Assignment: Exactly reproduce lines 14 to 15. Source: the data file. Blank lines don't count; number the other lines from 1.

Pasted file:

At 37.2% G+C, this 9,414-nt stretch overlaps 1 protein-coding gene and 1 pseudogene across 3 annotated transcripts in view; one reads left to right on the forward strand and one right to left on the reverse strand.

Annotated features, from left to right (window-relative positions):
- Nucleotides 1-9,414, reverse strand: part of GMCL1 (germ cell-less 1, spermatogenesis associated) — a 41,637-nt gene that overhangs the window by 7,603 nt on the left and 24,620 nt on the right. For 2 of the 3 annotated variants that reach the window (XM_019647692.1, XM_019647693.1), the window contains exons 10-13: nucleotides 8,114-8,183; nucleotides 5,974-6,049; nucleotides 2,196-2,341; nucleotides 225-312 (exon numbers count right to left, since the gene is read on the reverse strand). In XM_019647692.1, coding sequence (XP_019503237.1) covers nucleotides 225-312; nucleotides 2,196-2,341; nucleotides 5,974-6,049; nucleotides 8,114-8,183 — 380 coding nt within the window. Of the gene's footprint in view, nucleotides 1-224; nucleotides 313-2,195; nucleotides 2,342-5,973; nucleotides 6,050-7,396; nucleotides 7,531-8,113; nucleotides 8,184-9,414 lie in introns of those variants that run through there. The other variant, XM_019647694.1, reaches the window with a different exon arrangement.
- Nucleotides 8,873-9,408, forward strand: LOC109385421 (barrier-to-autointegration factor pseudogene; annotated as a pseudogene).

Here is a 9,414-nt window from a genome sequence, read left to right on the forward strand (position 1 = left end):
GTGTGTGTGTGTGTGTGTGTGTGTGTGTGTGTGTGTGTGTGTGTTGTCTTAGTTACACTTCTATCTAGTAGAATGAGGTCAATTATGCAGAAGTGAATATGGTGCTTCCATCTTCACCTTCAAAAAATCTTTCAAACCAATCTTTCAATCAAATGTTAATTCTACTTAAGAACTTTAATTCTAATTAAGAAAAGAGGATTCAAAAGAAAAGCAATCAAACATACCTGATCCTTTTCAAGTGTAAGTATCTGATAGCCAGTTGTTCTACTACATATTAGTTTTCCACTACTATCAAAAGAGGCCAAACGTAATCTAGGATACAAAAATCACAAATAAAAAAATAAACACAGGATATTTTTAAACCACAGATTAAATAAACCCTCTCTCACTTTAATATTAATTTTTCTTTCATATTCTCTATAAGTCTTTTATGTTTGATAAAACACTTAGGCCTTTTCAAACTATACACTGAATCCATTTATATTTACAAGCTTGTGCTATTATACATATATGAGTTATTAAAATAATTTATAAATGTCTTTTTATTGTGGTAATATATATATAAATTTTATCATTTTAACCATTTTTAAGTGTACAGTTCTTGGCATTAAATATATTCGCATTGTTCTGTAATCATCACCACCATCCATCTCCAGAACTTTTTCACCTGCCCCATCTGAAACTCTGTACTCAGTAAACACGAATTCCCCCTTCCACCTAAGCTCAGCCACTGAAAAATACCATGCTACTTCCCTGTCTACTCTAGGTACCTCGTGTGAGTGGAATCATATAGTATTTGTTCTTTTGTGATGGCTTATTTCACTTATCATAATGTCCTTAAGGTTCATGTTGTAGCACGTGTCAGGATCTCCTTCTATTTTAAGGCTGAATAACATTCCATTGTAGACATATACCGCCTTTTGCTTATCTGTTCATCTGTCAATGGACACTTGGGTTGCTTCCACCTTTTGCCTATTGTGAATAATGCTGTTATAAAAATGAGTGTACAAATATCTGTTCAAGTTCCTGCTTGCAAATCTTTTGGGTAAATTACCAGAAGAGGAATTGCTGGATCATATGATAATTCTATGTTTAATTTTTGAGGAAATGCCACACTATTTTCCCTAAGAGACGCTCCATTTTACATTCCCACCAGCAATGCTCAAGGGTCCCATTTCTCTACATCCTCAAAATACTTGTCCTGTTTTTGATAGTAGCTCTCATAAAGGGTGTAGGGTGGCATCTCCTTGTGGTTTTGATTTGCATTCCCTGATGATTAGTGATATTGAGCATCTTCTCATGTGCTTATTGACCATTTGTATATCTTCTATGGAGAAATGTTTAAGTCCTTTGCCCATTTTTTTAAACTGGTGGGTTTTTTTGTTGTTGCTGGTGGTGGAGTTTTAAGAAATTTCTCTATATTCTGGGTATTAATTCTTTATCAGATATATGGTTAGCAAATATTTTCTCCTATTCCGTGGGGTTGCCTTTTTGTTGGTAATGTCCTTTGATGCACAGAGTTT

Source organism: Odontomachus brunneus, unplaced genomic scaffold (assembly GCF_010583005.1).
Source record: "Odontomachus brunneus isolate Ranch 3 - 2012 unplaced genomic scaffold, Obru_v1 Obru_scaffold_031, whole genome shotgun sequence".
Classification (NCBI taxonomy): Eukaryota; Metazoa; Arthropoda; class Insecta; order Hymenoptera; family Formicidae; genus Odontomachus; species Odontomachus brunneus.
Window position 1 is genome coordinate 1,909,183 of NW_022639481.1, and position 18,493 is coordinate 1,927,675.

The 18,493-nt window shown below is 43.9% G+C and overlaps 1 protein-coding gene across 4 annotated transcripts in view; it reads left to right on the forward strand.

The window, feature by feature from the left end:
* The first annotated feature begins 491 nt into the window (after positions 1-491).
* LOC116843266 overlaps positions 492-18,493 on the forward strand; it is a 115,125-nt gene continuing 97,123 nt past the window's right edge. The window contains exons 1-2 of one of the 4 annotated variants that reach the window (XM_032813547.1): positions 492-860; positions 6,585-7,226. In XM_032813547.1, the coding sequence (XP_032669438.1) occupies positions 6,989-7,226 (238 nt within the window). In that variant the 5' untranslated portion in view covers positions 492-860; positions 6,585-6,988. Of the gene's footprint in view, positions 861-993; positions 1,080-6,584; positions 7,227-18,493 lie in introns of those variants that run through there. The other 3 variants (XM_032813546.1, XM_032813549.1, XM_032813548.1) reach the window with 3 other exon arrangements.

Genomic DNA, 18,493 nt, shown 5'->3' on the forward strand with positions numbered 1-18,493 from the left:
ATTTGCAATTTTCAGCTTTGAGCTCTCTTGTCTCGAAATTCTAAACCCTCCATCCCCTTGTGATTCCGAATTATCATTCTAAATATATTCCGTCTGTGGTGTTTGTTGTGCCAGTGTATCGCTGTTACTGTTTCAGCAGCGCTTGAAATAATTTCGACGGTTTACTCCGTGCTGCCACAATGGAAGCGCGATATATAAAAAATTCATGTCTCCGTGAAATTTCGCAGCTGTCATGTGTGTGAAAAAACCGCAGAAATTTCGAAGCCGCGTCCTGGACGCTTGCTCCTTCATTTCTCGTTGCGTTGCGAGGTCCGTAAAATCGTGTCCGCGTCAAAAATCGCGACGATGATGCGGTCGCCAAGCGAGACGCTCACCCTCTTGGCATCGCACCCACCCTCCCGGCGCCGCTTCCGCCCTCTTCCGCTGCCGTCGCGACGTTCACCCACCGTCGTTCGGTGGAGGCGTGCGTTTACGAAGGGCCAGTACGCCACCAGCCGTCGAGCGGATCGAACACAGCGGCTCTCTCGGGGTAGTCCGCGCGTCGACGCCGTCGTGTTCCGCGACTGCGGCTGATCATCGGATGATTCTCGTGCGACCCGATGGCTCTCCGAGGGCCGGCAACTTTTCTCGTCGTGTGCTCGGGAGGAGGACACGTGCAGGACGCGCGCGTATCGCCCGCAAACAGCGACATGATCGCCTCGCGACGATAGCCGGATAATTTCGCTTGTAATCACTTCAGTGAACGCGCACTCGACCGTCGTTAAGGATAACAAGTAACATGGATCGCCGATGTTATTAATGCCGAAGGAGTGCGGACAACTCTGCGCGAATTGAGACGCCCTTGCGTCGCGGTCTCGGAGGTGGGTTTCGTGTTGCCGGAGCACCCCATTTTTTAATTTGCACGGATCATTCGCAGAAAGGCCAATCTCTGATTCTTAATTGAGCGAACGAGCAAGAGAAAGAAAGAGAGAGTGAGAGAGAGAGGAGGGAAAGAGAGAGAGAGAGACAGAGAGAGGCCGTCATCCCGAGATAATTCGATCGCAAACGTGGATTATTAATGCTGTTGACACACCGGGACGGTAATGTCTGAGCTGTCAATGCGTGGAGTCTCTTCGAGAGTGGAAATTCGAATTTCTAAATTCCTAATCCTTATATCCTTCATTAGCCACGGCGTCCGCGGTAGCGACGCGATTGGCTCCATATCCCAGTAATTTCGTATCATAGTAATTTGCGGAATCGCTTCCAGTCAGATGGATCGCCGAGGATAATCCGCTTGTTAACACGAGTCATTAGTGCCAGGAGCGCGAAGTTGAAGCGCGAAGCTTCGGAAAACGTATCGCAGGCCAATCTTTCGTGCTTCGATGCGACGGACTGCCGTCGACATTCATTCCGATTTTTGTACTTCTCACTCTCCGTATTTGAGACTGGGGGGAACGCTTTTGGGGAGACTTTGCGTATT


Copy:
* LOC116843266 overlaps positions 492-18,493 on the forward strand; it is a 115,125-nt gene continuing 97,123 nt past the window's right edge. The window contains exons 1-2 of one of the 4 annotated variants that reach the window (XM_032813547.1): positions 492-860; positions 6,585-7,226. In XM_032813547.1, the coding sequence (XP_032669438.1) occupies positions 6,989-7,226 (238 nt within the window). In that variant the 5' untranslated portion in view covers positions 492-860; positions 6,585-6,988. Of the gene's footprint in view, positions 861-993; positions 1,080-6,584; positions 7,227-18,493 lie in introns of those variants that run through there. The other 3 variants (XM_032813546.1, XM_032813549.1, XM_032813548.1) reach the window with 3 other exon arrangements.

Genomic DNA, 18,493 nt, shown 5'->3' on the forward strand with positions numbered 1-18,493 from the left: